McCain, Graham call for grounding of Syrian air force

McCain, Graham call for grounding of Syrian air force
© Greg Nash

Sens. John McCainJohn Sidney McCainPublisher announces McSally book planned for May release Democrats lead Trump by wide margins in Minnesota Here's what to watch this week on impeachment MORE and Lindsey GrahamLindsey Olin GrahamGraham to introduce resolution condemning House impeachment inquiry Overnight Defense: Trump's Syria envoy wasn't consulted on withdrawal | McConnell offers resolution urging Trump to rethink Syria | Diplomat says Ukraine aid was tied to political investigations Partisan squabbles endanger congressional response to Trump's course on Syria MORE on Thursday called for an international effort to ground Syrian aircraft following outrage over a suspected chemical weapons attack carried out by Syria’s government.

“The message from the United States must be that this will not stand,” McCain (R-Ariz.) and Graham (R-S.C.) said in a joint statement. “We must show that no foreign power can or will protect Assad now. He must pay a punitive cost for this horrific attack.”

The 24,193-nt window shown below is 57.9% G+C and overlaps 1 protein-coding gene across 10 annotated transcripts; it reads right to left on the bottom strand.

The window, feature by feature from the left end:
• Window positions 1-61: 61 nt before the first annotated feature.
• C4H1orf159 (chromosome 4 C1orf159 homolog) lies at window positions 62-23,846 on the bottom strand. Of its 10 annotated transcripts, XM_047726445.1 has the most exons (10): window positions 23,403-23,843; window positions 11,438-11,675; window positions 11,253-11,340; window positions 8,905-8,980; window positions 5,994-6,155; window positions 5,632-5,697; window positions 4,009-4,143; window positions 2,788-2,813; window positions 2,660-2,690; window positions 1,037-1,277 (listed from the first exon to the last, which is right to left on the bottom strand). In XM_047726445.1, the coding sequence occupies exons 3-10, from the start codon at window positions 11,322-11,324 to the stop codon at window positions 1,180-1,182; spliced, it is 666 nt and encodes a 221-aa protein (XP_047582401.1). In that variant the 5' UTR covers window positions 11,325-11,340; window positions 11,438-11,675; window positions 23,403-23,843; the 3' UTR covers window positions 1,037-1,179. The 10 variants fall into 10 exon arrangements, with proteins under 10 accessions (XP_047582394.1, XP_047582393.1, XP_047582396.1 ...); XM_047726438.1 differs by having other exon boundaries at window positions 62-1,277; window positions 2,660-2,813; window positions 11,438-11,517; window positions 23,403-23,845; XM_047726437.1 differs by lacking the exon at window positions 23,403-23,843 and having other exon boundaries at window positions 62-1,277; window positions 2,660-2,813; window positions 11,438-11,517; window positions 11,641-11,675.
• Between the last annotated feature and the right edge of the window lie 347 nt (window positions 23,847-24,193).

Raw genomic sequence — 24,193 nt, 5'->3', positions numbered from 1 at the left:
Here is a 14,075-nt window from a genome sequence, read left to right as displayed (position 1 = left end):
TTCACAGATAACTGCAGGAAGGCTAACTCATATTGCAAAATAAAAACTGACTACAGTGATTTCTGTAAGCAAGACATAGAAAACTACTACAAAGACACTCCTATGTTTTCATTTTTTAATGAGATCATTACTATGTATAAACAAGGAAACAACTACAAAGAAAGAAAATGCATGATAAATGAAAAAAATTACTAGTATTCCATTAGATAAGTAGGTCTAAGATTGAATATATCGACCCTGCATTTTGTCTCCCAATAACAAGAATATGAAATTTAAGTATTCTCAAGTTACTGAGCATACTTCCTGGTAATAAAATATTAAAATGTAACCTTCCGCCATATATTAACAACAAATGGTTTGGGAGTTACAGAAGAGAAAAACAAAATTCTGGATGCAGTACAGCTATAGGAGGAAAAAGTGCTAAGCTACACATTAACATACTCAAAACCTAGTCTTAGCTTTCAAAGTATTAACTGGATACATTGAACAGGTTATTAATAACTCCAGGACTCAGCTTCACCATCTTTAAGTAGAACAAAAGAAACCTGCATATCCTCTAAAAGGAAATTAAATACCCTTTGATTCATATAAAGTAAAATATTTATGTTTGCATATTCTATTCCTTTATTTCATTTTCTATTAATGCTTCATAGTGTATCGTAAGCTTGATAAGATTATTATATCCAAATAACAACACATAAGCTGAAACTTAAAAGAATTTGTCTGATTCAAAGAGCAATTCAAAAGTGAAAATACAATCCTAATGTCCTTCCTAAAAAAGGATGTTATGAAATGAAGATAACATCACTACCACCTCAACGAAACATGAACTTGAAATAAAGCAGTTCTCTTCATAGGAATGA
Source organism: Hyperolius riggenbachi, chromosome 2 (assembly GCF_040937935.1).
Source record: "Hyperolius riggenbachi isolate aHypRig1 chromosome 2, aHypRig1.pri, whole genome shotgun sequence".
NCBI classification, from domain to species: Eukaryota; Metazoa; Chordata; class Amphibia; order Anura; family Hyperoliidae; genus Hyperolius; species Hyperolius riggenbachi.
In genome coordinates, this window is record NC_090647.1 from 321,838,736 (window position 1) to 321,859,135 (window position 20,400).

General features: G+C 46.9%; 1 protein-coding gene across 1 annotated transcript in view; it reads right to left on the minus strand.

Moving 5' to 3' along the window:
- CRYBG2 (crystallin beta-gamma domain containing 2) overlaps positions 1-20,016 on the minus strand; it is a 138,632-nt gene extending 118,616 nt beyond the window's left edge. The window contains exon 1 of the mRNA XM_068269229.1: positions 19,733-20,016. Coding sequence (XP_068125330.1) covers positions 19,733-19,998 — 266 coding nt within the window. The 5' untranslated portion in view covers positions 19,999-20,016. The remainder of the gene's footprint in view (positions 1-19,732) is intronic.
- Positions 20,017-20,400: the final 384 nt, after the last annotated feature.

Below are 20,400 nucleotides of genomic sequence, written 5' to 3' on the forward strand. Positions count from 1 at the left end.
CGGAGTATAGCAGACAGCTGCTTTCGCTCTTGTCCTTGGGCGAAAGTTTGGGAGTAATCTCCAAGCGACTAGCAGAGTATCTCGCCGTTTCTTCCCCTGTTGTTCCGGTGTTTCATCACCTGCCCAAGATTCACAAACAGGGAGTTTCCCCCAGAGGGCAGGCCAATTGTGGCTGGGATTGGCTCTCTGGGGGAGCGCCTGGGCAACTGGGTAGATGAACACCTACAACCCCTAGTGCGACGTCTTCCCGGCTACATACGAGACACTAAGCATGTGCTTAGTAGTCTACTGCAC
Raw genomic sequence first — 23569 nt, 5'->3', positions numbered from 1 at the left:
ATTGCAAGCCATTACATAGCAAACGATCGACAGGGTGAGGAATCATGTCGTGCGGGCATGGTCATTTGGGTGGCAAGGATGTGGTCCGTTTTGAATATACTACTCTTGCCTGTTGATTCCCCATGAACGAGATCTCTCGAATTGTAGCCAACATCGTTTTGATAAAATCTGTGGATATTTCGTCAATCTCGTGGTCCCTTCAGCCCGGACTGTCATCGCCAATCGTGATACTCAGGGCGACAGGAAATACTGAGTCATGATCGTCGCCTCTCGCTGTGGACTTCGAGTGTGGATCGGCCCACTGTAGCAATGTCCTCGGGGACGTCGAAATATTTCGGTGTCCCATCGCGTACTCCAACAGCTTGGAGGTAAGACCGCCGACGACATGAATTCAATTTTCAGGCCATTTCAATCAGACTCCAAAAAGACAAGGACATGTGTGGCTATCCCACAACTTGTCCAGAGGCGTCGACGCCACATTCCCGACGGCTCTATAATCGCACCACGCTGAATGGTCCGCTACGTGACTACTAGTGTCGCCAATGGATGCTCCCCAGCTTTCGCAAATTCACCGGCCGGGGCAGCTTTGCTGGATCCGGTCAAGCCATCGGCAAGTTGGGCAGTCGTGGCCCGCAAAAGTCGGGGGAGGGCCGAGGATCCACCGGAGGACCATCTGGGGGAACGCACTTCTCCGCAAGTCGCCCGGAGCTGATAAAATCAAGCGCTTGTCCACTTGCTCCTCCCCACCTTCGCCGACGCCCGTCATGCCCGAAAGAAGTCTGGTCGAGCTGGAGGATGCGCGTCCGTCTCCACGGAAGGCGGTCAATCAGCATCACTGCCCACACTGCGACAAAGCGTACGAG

CNN reported Thursday that President Trump has told several lawmakers he's considering military action in Syria.

Trump last week backed off of putting any pressure on Syrian President Bashar Assad, but in a complete turnaround Wednesday, he signaled a mores aggressive approach to the country amid reports of the deadly chemical attack, described as the worst in years.

McCain and Graham wrote that the United States should lead an international coalition to ground Assad's air force, in addition to other measures, and it should be part of a new comprehensive strategy to end the Syrian civil war.

“This capability provides Assad a strategic advantage in his brutal slaughter of innocent civilians, both through the use of chemical weapons as well as barrel bombs,” they write.

“The U.S. military, together with our allies and partners, has the capability to achieve this objective quickly, precisely, decisively, and in ways that control escalation.”

They add that the chemical attack that killed at least 72 civilians, including 20 children, is “a test of the new administration.”

“There is plenty that Democrats and Republicans in Washington disagree on. But in this instance, we must show the world that we are still capable of putting aside our differences and doing the right thing. If the President is willing to take the necessary action, he deserves broad bipartisan support, and we will help build it.”